- Interesting back-and-forth going on here between BJ Raji and Olin Kreutz. Not sure why Raji would necessarily initiate something like this, but one concern I have is that I don’t think Kreutz is that clean a player. While I do anticipate Raji will continue his strong play, I worry Kreutz might do something cheap after the whistle.
- Even though Jay Cutler is the only Bear QB to ever have 3 games in a row with a QB rating over over 100 (doing this earlier this season), I don’t like his prospects for this game. Outside of those 3 games, Cutler hasn’t been that good this year to say the least. With Hester out and Woodson likely locked on Cutler’s favorite target Olsen, it doesn’t look good for the Bears’ passing game.
- Lovie does beat the Packers – but his decision-making this year has been suspect.
- Matt Forte has appeared to me to be a step slower this year. I know the Bears’ O-Line has been questionable and their offensive play-calling has been shoddy, but even when he’s had openings, he just hasn’t shown the burst and decisiveness he did last year.
- I’m glad Mason Crosby claims that he hasn’t really lost any confidence. But I’m concerned a bit about the apparent fact that he doesn’t think he’s been THAT bad. He’s missed some big kicks and the concern I continue to have is that he seems extra unreliable beyond 40 yards.
- Not sure where this is coming from, but I see a huge game coming from Ryan Grant. He’s had several good games lately, but I think this may be the week he breaks some of those tackles he should be breaking. He is one too, who may just get better as the season goes on (in part because he gets more carries later in the season.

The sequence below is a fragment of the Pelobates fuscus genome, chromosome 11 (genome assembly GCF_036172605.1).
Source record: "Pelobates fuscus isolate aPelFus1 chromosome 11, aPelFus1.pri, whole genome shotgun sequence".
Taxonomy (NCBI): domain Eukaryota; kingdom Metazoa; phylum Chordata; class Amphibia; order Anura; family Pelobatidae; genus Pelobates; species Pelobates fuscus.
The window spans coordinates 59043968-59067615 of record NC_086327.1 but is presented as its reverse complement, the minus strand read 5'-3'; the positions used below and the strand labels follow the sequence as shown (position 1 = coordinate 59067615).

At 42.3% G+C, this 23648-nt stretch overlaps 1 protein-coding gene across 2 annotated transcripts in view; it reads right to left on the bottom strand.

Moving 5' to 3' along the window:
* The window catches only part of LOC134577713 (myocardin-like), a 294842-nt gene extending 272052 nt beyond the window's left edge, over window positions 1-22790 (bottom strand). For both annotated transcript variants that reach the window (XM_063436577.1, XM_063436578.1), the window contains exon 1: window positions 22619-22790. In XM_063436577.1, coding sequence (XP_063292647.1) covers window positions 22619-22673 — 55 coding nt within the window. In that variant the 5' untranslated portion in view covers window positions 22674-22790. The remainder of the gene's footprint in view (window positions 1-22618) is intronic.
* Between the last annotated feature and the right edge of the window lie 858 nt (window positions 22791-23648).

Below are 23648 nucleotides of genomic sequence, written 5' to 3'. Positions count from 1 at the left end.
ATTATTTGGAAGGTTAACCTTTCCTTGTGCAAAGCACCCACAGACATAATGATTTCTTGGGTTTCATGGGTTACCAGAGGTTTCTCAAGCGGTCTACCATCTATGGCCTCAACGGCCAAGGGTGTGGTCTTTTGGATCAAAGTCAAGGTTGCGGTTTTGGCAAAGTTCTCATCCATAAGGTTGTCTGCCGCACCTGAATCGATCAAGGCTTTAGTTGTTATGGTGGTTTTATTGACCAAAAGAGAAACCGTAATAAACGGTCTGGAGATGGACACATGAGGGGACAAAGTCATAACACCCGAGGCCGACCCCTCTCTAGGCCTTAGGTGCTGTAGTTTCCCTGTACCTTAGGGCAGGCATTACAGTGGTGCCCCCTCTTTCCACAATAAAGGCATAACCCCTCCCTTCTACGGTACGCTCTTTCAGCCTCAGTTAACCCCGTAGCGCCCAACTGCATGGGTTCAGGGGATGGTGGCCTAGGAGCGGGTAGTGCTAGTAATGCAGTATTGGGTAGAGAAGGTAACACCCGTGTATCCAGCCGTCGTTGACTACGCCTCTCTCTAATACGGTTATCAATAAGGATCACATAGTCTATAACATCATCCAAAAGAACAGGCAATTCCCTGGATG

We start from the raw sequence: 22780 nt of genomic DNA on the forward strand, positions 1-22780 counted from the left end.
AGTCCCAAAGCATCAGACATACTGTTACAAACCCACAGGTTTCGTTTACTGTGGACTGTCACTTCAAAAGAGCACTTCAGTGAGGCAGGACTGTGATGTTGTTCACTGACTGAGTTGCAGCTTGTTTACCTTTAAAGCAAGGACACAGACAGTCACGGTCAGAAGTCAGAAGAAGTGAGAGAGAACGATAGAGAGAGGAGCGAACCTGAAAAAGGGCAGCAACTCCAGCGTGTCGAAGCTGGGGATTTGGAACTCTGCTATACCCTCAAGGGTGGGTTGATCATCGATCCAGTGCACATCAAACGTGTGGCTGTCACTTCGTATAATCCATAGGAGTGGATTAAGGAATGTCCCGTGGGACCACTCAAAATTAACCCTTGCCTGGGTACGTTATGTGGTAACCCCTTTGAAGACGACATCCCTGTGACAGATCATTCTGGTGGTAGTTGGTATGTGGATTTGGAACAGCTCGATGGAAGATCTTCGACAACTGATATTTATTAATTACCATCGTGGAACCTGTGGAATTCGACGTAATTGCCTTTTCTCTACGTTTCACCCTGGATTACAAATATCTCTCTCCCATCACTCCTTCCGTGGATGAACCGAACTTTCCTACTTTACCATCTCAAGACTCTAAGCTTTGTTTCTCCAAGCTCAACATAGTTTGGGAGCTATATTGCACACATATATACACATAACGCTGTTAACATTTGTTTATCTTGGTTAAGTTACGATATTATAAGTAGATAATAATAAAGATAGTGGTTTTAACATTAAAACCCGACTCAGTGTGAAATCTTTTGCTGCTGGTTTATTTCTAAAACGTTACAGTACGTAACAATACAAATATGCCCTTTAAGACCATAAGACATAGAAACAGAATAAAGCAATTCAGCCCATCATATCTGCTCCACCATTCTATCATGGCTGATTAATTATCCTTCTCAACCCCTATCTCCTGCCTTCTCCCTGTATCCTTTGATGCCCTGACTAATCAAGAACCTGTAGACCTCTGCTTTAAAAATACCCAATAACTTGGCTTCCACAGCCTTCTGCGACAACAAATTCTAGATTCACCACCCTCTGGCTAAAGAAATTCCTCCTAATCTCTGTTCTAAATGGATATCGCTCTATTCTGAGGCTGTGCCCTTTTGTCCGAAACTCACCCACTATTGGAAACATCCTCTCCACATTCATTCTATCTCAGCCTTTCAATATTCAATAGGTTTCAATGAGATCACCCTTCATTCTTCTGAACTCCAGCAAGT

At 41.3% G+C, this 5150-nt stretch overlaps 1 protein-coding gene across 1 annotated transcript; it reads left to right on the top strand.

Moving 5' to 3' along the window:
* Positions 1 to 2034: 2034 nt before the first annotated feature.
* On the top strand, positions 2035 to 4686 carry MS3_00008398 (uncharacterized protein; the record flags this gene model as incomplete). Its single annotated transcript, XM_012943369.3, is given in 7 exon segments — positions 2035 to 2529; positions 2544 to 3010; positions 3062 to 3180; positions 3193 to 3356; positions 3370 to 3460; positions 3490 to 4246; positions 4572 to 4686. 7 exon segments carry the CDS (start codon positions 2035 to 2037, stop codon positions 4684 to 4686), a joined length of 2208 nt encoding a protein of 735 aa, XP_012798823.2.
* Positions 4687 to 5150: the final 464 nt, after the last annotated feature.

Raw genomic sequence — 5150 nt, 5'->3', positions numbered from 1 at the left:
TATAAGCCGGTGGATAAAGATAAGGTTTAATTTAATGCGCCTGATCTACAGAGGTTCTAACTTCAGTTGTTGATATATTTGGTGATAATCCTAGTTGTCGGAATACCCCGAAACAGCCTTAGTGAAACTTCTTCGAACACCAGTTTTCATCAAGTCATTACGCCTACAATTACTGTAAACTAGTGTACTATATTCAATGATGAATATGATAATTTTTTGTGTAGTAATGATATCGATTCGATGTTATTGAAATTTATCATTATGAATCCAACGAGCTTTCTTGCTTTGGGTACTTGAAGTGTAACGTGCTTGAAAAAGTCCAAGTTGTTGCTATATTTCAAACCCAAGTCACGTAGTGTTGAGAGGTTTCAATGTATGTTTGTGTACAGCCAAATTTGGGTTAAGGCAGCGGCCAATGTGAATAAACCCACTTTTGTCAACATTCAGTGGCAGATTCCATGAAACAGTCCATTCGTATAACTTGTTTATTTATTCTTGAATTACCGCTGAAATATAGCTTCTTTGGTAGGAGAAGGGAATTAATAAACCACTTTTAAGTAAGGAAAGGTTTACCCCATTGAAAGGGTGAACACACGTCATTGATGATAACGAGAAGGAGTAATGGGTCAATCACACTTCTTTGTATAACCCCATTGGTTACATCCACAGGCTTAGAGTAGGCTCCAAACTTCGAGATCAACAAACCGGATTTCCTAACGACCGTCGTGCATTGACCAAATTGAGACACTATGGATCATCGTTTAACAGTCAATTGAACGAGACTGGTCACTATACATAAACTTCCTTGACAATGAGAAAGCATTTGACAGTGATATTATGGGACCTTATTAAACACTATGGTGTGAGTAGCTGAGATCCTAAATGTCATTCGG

- Even though the Bears offense hasn’t exactly lit it up this year, my hope is that Capers dials up some quality blitzes because I seriously think Cutler panics when Olsen is covered.
- If Woodson is assigned to Olsen, I will be very interested to see how it plays out. Cutler locks onto Olsen more than more rookie QBs lock onto their first reads. I can’t imagine that situation will work out well for the Bears, though Olsen is pretty good. One thing we should keep an eye on is the other TE (Desmond Clark or Kellen Davis). It’s possible Cutler will dump it off to either guy if Olsen isn’t an option.
- I wouldn’t be surprised if our passing game simply overwhelms the Bears D. I can see lots of shorter passes over the middle taking advantage of what has now become a suspect Bears’ linebacking group (except Briggs).
- If the Bears D keys on Finley, it might be smart for McCarthy to have a few plays drawn up for Donald Lee or Spencer Havner in 2 TE sets. But if the Bears don’t watch Finley carefully, they’ll be in trouble.
- One thing I’ve been meaning to write about is what I’m beginning to think is a developing similarity between the Packers and the Saints. The Saints offense from week to week, seems to change the featured guys. As an opposing defense, it’s really difficult to know which guys will be featured. If Colston went nuts the previous week, he may very well do hardly anything the following week because #3 WR Robert Meacham might be up for the big game, or Devery Henderson or Jeremy Shockey or their back-up TE. They even do it at RB letting Pierre Thomas, Mike Bell and Reggie Bush take turns starring. I don’t know if this is something Sean Payton arranges before the game or if it’s because he’s just super good at making in-game adjustments. Either way, the final effect is that it’s just super difficult to know which Saints offensive players will be getting the ball, which gives the offense the wanted quality of unpredictability. Similarly with the Pack, more guys are getting involved in the offense and defenses are not sure which guys they should focus on. That’s why getting the ball to guys like Havner, Korey Hall, Jordy and James, is always helpful as it shifts the focus from the guys most consider our studs: Finley, Jennings, Driver, Grant.